Understanding how the investment world works is difficult without an understanding of its terminology. A finance major might see investment terms as basic knowledge, but financial jargon is confusing to everyone when investment decisions are made in fast-moving markets. Here are some industry terms to guide your investment strategies with:


The Ask and Bid Prices

The “ask” price is a price that an asset sells for while the “bid” is the price at which it is bought at. 

Buying and selling are identical to a degree, for you can only sell if someone buys, yet the difference between the ask and bid prices establish the cost of your transaction via what’s called “a spread.” Spreads, which show the difference in ask and bid prices, are what pay your broker. Many brokers earn commissions by selling at prices higher than what the market quotes—while buying at prices below market levels. 


The Broker and Your Blue-Chip Stocks

A true “broker” is a financial firm that takes your investment order and fills it on your behalf. 

Brokering is complicated, for it requires financial agencies to often use their own money to complete your trade through. Brokers encourage their clients to invest into the most profitable, liquid and dividend consistent “blue-chip stocks.” Blue-chip stocks are “the cream of the crop” in equity investing.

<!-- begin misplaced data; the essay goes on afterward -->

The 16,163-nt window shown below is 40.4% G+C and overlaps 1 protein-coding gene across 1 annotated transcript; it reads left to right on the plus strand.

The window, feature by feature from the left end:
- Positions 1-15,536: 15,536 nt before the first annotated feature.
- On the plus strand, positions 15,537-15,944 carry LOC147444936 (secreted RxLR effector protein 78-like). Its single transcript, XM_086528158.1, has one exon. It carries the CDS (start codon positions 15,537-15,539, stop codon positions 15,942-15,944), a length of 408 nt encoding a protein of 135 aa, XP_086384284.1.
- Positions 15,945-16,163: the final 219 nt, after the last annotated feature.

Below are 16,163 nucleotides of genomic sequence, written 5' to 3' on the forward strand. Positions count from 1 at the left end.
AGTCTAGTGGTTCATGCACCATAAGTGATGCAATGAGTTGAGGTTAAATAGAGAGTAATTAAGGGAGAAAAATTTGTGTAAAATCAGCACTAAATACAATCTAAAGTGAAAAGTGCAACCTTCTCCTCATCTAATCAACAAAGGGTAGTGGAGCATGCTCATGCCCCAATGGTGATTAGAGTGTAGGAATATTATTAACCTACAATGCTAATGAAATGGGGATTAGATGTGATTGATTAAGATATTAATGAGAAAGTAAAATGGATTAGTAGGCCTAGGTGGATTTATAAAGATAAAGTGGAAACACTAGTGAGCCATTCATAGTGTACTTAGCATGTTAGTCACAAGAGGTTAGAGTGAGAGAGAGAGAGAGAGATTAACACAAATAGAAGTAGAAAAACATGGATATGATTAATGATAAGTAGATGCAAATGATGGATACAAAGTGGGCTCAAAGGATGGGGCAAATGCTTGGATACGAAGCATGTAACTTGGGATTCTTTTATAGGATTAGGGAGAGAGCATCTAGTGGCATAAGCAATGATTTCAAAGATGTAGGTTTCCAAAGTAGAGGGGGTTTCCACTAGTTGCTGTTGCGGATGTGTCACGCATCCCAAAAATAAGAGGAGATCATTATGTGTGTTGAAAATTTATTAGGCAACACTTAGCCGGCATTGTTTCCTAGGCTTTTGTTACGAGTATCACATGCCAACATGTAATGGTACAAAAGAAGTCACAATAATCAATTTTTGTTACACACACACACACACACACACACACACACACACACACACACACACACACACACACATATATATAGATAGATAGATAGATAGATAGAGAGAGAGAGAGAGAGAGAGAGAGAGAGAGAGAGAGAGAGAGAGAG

Bullish and Bearish Markets

A “bear,” as he relates to the investment world, is someone who takes a selling position for an asset or its market. 

“Bulls” buy equity up—in hopes that prices are set to rise even higher. A market that trends downward over a period of one or more months is bearish. A market that consistently trends upward with higher prices is a bullish one. Investors track bearish and bullish sentiment as a way of refining their investment decisions. 


Routine-Dividend Payouts

A stock company with dividends gives its shareholders scheduled payments apart from their stock ownership. Dividends are paid out via a yield percentage that tells us how much a dividend is worth based on its stock’s-full value. A 100-dollar stock, for example, with a yield of 7% will give a shareholder $7-per share either quarterly or annually.